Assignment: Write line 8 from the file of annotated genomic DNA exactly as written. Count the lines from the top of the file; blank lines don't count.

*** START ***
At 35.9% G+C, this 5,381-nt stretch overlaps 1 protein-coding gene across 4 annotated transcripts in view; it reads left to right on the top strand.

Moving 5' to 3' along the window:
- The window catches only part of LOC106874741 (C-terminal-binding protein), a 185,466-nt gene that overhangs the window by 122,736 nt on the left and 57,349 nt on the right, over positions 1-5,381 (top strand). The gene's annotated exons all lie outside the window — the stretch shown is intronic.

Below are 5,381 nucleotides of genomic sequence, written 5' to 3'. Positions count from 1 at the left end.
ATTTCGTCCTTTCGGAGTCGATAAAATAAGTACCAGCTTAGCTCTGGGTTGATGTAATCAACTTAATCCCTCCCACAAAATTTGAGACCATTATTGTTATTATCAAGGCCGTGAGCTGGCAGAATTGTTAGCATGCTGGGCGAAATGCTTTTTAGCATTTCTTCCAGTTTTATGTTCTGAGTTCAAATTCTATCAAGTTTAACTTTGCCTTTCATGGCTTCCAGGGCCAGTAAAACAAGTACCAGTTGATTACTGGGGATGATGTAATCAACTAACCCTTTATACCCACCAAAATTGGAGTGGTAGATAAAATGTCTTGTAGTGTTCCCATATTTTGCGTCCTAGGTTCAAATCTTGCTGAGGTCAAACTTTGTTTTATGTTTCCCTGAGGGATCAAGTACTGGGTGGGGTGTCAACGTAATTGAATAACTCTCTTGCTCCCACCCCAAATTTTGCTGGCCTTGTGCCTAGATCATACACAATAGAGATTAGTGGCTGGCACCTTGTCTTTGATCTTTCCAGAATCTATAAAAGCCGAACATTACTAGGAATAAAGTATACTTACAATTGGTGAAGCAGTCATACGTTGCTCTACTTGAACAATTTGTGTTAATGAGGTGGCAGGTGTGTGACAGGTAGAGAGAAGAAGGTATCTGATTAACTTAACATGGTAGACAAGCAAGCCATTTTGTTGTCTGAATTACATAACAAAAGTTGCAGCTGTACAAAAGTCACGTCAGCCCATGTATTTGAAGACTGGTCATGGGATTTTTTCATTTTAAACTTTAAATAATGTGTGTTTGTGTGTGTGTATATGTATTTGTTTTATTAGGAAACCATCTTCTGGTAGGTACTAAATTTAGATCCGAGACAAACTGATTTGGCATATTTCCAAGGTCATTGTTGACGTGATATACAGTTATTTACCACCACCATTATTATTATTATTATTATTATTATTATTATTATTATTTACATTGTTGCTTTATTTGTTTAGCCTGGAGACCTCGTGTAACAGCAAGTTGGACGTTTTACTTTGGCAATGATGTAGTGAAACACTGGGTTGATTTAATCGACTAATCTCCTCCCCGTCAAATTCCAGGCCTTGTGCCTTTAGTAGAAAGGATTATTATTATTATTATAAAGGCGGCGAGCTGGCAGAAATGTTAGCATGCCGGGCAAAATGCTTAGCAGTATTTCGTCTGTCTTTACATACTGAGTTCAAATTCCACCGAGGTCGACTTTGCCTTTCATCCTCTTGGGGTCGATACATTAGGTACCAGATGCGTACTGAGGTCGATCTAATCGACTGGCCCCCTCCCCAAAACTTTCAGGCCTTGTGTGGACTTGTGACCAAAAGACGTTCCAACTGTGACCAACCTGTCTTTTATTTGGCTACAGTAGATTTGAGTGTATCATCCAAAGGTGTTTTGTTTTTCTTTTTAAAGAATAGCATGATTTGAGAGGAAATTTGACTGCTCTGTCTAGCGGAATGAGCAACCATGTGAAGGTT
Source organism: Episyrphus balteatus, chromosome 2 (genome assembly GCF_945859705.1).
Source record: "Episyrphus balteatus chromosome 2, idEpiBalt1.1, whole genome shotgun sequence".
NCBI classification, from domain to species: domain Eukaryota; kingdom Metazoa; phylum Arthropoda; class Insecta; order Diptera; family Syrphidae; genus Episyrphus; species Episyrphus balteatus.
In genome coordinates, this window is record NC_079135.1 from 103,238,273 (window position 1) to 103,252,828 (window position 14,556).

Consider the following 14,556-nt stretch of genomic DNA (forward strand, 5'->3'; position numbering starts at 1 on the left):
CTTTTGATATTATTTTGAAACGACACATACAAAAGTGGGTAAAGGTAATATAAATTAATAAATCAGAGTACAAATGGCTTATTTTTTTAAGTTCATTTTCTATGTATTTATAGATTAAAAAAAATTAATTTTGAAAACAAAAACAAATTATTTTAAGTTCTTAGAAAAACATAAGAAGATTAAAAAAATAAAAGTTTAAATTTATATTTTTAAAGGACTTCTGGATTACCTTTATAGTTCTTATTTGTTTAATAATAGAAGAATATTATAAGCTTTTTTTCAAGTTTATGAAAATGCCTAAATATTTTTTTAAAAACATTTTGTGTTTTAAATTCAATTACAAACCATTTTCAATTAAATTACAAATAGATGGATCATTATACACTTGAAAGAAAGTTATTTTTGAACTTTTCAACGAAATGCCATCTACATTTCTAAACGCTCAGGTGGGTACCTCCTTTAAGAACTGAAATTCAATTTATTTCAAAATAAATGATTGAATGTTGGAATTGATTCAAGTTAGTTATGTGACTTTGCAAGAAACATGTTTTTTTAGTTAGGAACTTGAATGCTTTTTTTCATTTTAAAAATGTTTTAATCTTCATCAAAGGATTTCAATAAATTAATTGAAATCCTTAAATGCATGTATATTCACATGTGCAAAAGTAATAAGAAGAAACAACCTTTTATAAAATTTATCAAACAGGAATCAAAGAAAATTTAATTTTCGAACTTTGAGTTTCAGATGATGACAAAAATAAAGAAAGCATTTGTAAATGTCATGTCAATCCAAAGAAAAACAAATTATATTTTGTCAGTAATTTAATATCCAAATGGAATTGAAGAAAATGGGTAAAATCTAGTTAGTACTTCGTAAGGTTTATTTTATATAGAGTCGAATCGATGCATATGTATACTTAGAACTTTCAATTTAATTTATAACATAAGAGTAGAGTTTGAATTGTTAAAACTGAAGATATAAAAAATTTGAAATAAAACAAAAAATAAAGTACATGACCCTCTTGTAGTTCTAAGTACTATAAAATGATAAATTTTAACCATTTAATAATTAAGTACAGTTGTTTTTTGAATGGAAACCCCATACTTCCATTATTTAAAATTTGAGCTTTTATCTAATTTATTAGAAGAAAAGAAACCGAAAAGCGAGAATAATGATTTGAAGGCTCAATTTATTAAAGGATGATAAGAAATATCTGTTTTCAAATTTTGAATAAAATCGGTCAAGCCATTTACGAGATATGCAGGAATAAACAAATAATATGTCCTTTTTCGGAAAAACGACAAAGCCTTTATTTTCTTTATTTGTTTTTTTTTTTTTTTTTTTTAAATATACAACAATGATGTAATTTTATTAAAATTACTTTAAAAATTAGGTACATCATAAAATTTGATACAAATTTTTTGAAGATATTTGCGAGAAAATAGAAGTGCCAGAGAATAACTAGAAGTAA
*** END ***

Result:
NCBI classification, from domain to species: domain Eukaryota; kingdom Metazoa; phylum Arthropoda; class Insecta; order Diptera; family Syrphidae; genus Episyrphus; species Episyrphus balteatus.